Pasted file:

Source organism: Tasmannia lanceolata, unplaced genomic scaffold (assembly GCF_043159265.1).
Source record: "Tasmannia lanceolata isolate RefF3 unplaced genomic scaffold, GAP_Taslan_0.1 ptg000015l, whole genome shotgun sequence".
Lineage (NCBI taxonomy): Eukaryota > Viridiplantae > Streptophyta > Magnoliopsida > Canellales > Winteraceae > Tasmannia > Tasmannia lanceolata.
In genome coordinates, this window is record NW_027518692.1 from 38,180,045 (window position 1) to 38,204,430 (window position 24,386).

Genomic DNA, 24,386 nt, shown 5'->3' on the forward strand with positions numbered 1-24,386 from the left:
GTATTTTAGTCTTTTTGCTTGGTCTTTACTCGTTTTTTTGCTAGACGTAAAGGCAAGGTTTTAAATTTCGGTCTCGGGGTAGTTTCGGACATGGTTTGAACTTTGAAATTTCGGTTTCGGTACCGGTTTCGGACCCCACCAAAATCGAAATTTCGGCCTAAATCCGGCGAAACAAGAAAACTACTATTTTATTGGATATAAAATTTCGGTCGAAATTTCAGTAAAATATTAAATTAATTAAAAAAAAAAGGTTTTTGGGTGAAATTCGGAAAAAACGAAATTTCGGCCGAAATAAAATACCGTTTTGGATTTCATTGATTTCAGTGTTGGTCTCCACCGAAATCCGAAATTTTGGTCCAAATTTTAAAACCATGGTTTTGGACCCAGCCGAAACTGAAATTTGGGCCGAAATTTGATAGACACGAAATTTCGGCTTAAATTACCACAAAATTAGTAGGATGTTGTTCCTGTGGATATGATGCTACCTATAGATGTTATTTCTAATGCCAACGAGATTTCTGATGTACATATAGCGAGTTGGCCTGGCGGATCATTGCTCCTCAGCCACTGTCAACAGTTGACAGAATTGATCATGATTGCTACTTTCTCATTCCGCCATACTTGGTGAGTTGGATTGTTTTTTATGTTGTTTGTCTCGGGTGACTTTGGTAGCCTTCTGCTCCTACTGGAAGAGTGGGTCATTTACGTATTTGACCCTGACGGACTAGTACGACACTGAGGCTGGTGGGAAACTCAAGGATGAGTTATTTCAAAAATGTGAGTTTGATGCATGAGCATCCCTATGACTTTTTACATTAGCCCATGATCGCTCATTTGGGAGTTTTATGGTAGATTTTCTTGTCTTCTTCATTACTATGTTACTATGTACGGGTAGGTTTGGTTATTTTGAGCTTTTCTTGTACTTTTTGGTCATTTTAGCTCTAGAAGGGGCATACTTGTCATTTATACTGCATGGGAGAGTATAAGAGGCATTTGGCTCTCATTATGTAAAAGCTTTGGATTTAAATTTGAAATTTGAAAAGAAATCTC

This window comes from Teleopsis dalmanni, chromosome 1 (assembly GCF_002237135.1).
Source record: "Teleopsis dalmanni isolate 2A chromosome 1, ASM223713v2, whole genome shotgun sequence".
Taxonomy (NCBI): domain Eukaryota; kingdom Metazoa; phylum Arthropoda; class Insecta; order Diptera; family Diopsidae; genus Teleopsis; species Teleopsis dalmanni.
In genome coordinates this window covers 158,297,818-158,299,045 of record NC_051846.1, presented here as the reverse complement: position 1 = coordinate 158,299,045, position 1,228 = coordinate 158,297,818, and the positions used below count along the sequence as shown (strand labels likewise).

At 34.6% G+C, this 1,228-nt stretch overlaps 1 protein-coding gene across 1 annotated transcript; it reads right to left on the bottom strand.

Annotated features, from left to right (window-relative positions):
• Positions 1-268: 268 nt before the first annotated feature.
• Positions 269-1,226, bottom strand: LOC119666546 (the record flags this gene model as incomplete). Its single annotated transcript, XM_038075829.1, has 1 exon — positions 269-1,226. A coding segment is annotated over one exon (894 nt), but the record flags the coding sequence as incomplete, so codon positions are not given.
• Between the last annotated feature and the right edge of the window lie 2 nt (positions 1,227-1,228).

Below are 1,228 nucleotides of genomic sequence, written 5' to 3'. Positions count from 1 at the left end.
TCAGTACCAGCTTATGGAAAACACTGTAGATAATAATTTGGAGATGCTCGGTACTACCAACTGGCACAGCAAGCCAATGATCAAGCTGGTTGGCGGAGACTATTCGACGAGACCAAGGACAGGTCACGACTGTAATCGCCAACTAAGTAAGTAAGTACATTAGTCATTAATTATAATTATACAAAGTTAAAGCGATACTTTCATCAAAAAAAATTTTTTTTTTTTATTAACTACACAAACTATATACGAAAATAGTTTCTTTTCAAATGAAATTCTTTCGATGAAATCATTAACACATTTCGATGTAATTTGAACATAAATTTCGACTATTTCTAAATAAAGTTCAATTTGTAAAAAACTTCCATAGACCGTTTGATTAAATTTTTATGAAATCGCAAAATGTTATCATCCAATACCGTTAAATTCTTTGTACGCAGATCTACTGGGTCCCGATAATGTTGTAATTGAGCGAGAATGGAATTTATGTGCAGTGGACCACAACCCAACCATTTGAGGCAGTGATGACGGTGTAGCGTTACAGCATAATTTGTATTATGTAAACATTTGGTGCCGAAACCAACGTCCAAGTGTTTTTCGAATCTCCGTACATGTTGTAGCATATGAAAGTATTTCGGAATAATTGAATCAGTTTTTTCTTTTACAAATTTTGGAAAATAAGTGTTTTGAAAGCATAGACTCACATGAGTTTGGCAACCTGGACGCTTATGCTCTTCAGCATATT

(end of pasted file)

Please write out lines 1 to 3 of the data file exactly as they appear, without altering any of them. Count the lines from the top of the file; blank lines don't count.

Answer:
Source organism: Tasmannia lanceolata, unplaced genomic scaffold (assembly GCF_043159265.1).
Source record: "Tasmannia lanceolata isolate RefF3 unplaced genomic scaffold, GAP_Taslan_0.1 ptg000015l, whole genome shotgun sequence".
Lineage (NCBI taxonomy): Eukaryota > Viridiplantae > Streptophyta > Magnoliopsida > Canellales > Winteraceae > Tasmannia > Tasmannia lanceolata.